Do you have an asbestos related question? It may be one of our Asbestos FAQ’s listed below.
If your question is not on the list, please feel free to contact us and our experienced staff will be happy to answer them.
Asbestos is a group of naturally occurring silicate minerals that is mined from the ground. Chrysotile, amosite, crocidolite, tremolite, anthophyllite, and actinolite fibers are the most common types of asbestos minerals.
Asbestos was used in building materials in the mid-to-late-20th century, until around the late-1990s, when the health risks associated with asbestos became known. It was a very popular building material because of its desirable properties, such as its strength, flexibility and resistance to heat, fire and friction. However, asbestos is made up of extremely fine fibres, and when airborne, these can be inhaled and become lodged in the lungs, potentially causing severe health issues.
The use of asbestos as a building material ceased after its health risks became known, but it is still present in many buildings today.
Asbestos fibres themselves are not visible to the naked eye, but many materials contain it. Asbestos has been used in many different building materials, making it difficult to identify all potential sources in the home or workplace. The only certain way to identify all sources of asbestos is with thorough sampling, and testing of those samples in a lab.
Asbestos is the leading cause of an aggressive cancer called mesothelioma. Asbestos fibres, when inhaled, can lodge in the lungs and remain there for life. These fibres can cause scarring and inflammation, which can affect breathing, and eventually result in cancer and other chronic conditions like asbestosis. The scarred tissue impairs the ability of the lungs and heart to adequately provide oxygen to the body. This is a serious disease, and can eventually lead to disability or death in people exposed to high amounts of asbestos.
Asbestos-related diseases do not appear immediately, but may develop 20 to 50 years after exposure.
Asbestos can enter the environment from weathered natural mineral deposits and fibre releases arising from manmade asbestos products. Asbestos may be found in products like floor tiles, roof shingles, cement, and automotive brakes. Electrical, plumbing, acoustical, and structural insulation applications are also very common.
Asbestos fibres are released into the air when these products are disturbed.
The only way to be sure whether a material contains asbestos is to have it tested by a qualified laboratory. Xava Consultants recommends testing suspect materials if they are damaged (fraying, crumbling) or if you are planning a renovation that would disturb the suspect material. Samples should be taken by a properly trained and accredited asbestos surveyor.
There is no way to know whether these materials contain asbestos without having them tested. If you are concerned those materials in your home or workplace may contain asbestos and the materials are damaged (frayed, falling apart) or if you are performing a renovation that will disturb the material, consult with an accredited asbestos surveying company.
As a general rule, if the building was constructed before 2000, it is likely that it will contain asbestos in some form. Buildings constructed between the late 1940s and 1980s are very likely to contain asbestos.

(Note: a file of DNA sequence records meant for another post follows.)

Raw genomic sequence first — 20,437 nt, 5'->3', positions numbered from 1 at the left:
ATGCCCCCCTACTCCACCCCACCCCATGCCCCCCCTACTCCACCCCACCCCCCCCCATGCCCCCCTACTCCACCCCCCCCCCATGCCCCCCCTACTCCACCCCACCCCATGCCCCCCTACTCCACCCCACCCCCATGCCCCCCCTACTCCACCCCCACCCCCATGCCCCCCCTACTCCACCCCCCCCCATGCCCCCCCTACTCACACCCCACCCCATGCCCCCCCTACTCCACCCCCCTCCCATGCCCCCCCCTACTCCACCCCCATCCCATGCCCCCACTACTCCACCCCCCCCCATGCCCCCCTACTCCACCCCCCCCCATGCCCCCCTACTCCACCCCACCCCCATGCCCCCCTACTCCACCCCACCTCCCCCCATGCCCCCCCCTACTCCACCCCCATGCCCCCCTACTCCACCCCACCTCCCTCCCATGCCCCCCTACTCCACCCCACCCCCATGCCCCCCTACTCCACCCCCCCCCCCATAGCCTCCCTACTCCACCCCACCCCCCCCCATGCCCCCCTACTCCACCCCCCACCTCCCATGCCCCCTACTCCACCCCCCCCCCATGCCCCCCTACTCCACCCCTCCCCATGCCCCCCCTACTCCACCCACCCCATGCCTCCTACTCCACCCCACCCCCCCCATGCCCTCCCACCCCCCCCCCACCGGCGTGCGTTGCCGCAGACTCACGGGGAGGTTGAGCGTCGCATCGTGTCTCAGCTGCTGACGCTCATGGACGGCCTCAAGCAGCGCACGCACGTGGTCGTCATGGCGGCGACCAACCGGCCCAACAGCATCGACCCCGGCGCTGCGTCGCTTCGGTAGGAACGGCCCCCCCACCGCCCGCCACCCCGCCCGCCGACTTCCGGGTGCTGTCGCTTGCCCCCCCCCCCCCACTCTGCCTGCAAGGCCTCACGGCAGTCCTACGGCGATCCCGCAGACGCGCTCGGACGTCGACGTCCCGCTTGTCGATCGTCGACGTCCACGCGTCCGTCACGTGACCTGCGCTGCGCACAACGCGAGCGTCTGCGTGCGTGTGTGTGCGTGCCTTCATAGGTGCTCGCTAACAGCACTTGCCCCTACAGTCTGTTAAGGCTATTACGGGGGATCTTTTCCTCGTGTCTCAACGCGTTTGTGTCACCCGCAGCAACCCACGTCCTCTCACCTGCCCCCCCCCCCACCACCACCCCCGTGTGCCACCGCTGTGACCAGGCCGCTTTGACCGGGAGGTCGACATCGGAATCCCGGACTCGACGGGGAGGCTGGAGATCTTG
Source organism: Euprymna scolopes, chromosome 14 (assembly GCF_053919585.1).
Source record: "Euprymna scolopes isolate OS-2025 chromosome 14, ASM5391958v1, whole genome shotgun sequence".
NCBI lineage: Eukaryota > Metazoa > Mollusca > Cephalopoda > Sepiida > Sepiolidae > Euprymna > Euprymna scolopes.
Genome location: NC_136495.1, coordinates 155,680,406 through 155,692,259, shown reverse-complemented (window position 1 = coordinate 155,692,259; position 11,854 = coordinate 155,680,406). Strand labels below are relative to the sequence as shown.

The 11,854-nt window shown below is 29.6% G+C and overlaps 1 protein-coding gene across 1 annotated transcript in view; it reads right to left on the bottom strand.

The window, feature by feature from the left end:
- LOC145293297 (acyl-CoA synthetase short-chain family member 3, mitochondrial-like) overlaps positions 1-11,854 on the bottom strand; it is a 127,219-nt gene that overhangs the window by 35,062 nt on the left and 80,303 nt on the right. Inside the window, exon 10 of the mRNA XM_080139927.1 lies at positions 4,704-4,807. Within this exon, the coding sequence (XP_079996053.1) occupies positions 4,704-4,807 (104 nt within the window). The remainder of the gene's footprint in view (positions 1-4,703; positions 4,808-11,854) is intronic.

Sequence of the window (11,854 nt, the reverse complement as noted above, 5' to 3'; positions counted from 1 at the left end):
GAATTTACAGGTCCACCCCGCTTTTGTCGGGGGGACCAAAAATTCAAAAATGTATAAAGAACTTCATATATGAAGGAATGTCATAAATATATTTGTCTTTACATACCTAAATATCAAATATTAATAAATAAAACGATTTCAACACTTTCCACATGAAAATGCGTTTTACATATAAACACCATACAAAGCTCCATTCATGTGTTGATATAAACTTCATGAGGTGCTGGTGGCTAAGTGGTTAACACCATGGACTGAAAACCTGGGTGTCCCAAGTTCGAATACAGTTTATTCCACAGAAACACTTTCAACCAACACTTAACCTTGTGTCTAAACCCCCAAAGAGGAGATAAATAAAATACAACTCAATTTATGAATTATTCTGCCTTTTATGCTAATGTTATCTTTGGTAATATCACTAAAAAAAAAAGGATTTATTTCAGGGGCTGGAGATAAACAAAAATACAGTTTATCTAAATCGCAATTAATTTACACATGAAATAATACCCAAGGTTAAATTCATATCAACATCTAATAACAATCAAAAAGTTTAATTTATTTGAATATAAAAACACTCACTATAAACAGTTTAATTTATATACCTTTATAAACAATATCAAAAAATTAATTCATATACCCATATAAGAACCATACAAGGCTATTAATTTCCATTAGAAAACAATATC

Asbestos was commonly used in materials including:
- Textured ceilings
- Corrugated roofing sheets
- Cement boards
- Pipe lagging
However there are also a great many other asbestos containing materials (ACMs) that are frequently found in buildings, and are much harder to identify.
Not necessarily. Undamaged asbestos that is properly managed poses little health risk to occupants. However, it is important that the condition of asbestos-containing materials are inspected regularly to ensure they remain intact.
Asbestos can pose a health hazard when it is disturbed and asbestos fibres become airborne where they can be inhaled. Undamaged non-friable asbestos is best left undisturbed and managed in place. If done improperly, removing asbestos has the potential to create a greater health risk than leaving it undisturbed.
If asbestos is undamaged and in good condition, it may not pose an immediate risk to health. It is only when the fibres are released into the air that asbestos poses serious health risks. So most of the time it may not be necessary to have asbestos removed, unless the asbestos is likely to be disturbed through renovation work or demolition.
If you are planning to undertake renovation or demolition work on an older building, it’s extremely important that you investigate the presence of asbestos first. If asbestos is present, its safe removal must be carefully planned and carried out, to protect people and the environment.
If you’re in any doubt about asbestos being a risk, you should call an asbestos assessor for advice.
An asbestos management plan is required to provide documentation of the recommended asbestos response actions, the location of asbestos within the building, and any action taken to repair or remove the material. The PCBU or person responsible for the property must maintain records to be included in the Asbestos Management Plan.
Mould & Moisture TestingThe presence of fungal spores and mould in the home or workplace can carry real health risks if left unresolved.
Lead TestingLead paint is extremely hazardous if it is not identified and dealt with correctly, especially prior to carrying out refurbishment work.
Asbestos SurveysXava Consultants provide a comprehensive surveying service to check for the presence of asbestos in suspect materials. We can test single samples or complete full residential or commercial surveys.
Management PlansDo you own or manage a commercial building? The Health & Safety at work regulations were updated in 2016, meaning it is now a legal requirement to have an asbestos Management Plan in place.